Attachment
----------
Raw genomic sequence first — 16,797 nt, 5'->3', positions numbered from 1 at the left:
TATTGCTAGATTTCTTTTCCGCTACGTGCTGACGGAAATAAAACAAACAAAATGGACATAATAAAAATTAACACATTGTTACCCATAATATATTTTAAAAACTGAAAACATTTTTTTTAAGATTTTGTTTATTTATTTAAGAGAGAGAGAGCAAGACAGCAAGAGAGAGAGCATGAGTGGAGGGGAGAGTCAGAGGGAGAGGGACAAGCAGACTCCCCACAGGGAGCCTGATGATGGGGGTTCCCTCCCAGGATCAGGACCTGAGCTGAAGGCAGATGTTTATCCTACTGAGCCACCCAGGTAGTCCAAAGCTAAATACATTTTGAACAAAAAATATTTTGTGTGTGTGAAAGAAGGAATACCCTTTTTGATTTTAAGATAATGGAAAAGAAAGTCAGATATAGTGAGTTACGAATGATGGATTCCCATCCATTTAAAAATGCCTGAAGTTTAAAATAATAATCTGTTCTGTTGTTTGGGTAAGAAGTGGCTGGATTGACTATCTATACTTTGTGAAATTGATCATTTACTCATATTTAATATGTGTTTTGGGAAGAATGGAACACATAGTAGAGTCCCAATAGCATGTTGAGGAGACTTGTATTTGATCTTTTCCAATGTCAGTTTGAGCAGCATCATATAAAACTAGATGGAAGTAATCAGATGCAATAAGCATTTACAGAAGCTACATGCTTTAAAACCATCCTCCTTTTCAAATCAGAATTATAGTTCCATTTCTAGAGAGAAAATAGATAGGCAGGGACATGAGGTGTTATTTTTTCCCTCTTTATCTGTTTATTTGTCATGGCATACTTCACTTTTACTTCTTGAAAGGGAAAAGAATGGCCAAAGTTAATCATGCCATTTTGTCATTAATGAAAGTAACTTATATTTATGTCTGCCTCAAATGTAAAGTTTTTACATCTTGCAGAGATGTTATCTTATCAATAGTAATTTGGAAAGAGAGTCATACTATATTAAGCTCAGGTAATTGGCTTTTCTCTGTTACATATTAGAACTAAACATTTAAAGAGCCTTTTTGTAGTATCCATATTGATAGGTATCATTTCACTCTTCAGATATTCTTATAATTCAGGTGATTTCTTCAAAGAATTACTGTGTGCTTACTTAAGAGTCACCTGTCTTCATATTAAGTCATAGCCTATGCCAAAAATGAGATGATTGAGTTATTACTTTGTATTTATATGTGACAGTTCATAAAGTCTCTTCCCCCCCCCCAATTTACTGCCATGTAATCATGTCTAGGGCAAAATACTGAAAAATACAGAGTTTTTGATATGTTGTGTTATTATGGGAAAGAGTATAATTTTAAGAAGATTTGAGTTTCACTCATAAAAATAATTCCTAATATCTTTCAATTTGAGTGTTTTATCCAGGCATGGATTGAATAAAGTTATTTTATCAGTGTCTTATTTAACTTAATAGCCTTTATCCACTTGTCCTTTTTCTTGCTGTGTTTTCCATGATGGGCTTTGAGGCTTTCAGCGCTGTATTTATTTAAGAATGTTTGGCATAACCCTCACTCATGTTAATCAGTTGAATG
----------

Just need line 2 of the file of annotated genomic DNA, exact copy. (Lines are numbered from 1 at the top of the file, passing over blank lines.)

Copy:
TATTGCTAGATTTCTTTTCCGCTACGTGCTGACGGAAATAAAACAAACAAAATGGACATAATAAAAATTAACACATTGTTACCCATAATATATTTTAAAAACTGAAAACATTTTTTTTAAGATTTTGTTTATTTATTTAAGAGAGAGAGAGCAAGACAGCAAGAGAGAGAGCATGAGTGGAGGGGAGAGTCAGAGGGAGAGGGACAAGCAGACTCCCCACAGGGAGCCTGATGATGGGGGTTCCCTCCCAGGATCAGGACCTGAGCTGAAGGCAGATGTTTATCCTACTGAGCCACCCAGGTAGTCCAAAGCTAAATACATTTTGAACAAAAAATATTTTGTGTGTGTGAAAGAAGGAATACCCTTTTTGATTTTAAGATAATGGAAAAGAAAGTCAGATATAGTGAGTTACGAATGATGGATTCCCATCCATTTAAAAATGCCTGAAGTTTAAAATAATAATCTGTTCTGTTGTTTGGGTAAGAAGTGGCTGGATTGACTATCTATACTTTGTGAAATTGATCATTTACTCATATTTAATATGTGTTTTGGGAAGAATGGAACACATAGTAGAGTCCCAATAGCATGTTGAGGAGACTTGTATTTGATCTTTTCCAATGTCAGTTTGAGCAGCATCATATAAAACTAGATGGAAGTAATCAGATGCAATAAGCATTTACAGAAGCTACATGCTTTAAAACCATCCTCCTTTTCAAATCAGAATTATAGTTCCATTTCTAGAGAGAAAATAGATAGGCAGGGACATGAGGTGTTATTTTTTCCCTCTTTATCTGTTTATTTGTCATGGCATACTTCACTTTTACTTCTTGAAAGGGAAAAGAATGGCCAAAGTTAATCATGCCATTTTGTCATTAATGAAAGTAACTTATATTTATGTCTGCCTCAAATGTAAAGTTTTTACATCTTGCAGAGATGTTATCTTATCAATAGTAATTTGGAAAGAGAGTCATACTATATTAAGCTCAGGTAATTGGCTTTTCTCTGTTACATATTAGAACTAAACATTTAAAGAGCCTTTTTGTAGTATCCATATTGATAGGTATCATTTCACTCTTCAGATATTCTTATAATTCAGGTGATTTCTTCAAAGAATTACTGTGTGCTTACTTAAGAGTCACCTGTCTTCATATTAAGTCATAGCCTATGCCAAAAATGAGATGATTGAGTTATTACTTTGTATTTATATGTGACAGTTCATAAAGTCTCTTCCCCCCCCCCAATTTACTGCCATGTAATCATGTCTAGGGCAAAATACTGAAAAATACAGAGTTTTTGATATGTTGTGTTATTATGGGAAAGAGTATAATTTTAAGAAGATTTGAGTTTCACTCATAAAAATAATTCCTAATATCTTTCAATTTGAGTGTTTTATCCAGGCATGGATTGAATAAAGTTATTTTATCAGTGTCTTATTTAACTTAATAGCCTTTATCCACTTGTCCTTTTTCTTGCTGTGTTTTCCATGATGGGCTTTGAGGCTTTCAGCGCTGTATTTATTTAAGAATGTTTGGCATAACCCTCACTCATGTTAATCAGTTGAATG